Flow fluctuation (flowmotion) in muscle is affected by vasomotion for myogenic (about 0.1 Hz), neurogenic (about 0.04 Hz), and endothelial (about 0.01 Hz) activity; heart rate and respiration cause flow additional fluctuations.
Sympathetic neurons release noradrenaline (norepinephrine) which binds to the α-adrenergic receptors on vascular smooth muscle cells. Increased release of norepinephrine leads to increased contraction of the smooth muscle and thus constriction of the arterioles.
Local autoregulation stabilizes perfusion when arterial pressure changes. Autoregulation is prominent in the brain and kidneys, but occurs in most vascular beds. Additionally, vasoactive metabolic end-products can induce changes in tissue perfusion.
Vascular endothelium and tissue surrounding the blood vessel secretes paracrines, including prostaglandins, which cause contraction or relaxation of the vascular smooth muscle, pericytes, around the capillaries. Blood erythrocytes participate in the control with haemoglobin working as a O2 sensor. Shear stress in capillaries activates NO synthase in erythrocytes (Ulker et al., 2011). Part of haemoglobin in erythrocytes is localized to the plasma membrane, supporting rapid transfer of NO and other substrates. NO-containing haemoglobin (usually <1%) shows O2 kinetics similar to myoglobin.
Hyperemia (increased organ blood flow) can be caused by increased metabolism, or as a response to brief ischemia (reactive hyperemia).
Alterations in microcirculation are common in critically ill patients. Microvascular density, or the proportion of perfused capillaries, can be decreased, leading to increased heterogeneity of tissue perfusion. Reduced NO production or increased NO breakdown leads to impaired regulation of vasodilation.
Even in normal skeletal muscle or adipose tissue the interstitial concentrations of many substrates, such as glucose and amino acids, and hormones, such as insulin, are substantially lower than in plasma, suggesting that transendothelial transport is a limiting factor. In endothelial dysfunction the transport barrier may be substantially increased. Dysfunction of endothelial barrier is found for example in hypertension, cigarette smoking, inflammation, and diabetes (or metabolic syndrome).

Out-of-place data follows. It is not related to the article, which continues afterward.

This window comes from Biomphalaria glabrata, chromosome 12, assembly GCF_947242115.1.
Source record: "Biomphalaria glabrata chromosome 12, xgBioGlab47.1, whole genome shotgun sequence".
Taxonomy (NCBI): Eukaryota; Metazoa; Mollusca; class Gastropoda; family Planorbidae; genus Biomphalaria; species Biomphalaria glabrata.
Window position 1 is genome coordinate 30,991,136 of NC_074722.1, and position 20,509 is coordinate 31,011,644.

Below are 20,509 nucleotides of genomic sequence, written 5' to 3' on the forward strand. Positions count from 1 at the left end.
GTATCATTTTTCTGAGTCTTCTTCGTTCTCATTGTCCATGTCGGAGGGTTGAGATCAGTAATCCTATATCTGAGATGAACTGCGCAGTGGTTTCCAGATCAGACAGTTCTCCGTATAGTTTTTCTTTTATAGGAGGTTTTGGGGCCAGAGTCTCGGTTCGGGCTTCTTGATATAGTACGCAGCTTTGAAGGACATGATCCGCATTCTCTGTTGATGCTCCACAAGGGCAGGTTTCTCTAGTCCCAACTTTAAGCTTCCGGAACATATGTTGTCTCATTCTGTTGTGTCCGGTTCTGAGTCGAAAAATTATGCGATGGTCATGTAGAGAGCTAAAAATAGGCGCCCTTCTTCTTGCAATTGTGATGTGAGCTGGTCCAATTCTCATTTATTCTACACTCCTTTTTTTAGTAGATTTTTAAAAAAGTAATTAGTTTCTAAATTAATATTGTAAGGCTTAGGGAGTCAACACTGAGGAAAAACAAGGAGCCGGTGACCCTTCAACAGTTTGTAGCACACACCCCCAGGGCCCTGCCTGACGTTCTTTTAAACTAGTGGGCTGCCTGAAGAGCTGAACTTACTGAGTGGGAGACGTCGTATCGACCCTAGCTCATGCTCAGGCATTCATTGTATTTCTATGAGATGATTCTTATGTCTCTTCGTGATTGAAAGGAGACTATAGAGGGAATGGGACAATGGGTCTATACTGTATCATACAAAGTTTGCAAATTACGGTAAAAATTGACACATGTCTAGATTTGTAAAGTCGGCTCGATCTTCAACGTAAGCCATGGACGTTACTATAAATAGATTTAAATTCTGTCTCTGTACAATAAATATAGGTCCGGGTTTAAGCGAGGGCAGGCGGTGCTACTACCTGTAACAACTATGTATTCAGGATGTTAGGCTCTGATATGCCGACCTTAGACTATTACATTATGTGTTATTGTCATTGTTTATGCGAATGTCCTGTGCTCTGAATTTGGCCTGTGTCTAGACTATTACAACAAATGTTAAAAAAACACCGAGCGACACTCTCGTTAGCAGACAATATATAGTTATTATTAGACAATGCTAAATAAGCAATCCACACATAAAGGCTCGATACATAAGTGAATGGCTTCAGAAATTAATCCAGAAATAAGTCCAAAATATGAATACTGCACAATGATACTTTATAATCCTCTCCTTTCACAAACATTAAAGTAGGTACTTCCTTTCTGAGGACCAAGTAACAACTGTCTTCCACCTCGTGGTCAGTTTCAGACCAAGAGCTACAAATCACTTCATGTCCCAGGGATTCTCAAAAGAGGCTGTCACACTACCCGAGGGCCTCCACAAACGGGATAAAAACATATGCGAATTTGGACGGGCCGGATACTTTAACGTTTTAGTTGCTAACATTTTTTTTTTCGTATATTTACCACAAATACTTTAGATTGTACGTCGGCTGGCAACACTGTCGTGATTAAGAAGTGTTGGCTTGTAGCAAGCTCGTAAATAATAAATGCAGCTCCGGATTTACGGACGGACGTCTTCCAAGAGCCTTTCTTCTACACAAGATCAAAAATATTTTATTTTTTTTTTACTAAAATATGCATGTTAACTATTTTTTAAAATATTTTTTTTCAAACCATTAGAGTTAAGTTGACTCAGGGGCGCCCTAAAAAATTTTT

In capillary leak syndrome an increase in capillary permeability to proteins leads to oedema and hypotension, and often acute kidney injury (Siddall et al., 2017). It is commonly associated with sepsis, but can result from other diseases, including autoimmune diseases.
Blood pressure is controlled by autonomic nervous system reflexes that regulate both cardiac output and peripheral resistance. Central nervous system maintains balance between sympathetic nervous system innervating the blood vessel walls and heart, and vagus nerve innervating the heart (Dampney, 2016). Renin-angiotensin-aldosterone system (RAAS) regulates plasma [Na+]. Neuropeptide apelin enhances sympathetic nervous system activity and increases blood pressure. The same neurons that express apelin also express vasopressin, which affects stress response, and is an important regulator of kidney function.
The kidney regulates extracellular fluid volumes by excreting water and Na+; kidney responds to increased renal perfusion pressure by increasing the water and Na+ excretion (“pressure natriuresis”). Kidney serves also as an oxygen sensor, and responds to systemic hypoxia by releasing erythropoietin and possibly by increasing blood pressure.
Hypertension (HTN) affects over 1 billion people, and poorly managed HTN is associated with strokes, coronary artery disease, and chronic kidney disease. Consistent HTN leads to higher threshold for pressure natriuresis, and renal transplantation studies have shown that transplants from hypertensive rats leads to HTN in normotensive rats, and vice versa.
Narrowing of arteries, usually due to atherosclerosis, is called cerebrovascular disease (CVD), when it affects the arteries that supply the brain, coronary artery disease (CAD), when it affects the heart, and peripheral arterial disease (PAD), when it affects other arteries. Atherosclerosis is often linked to more than one of these diseases. Peripheral vascular disease (PVD) includes PAD and chronic venous disease.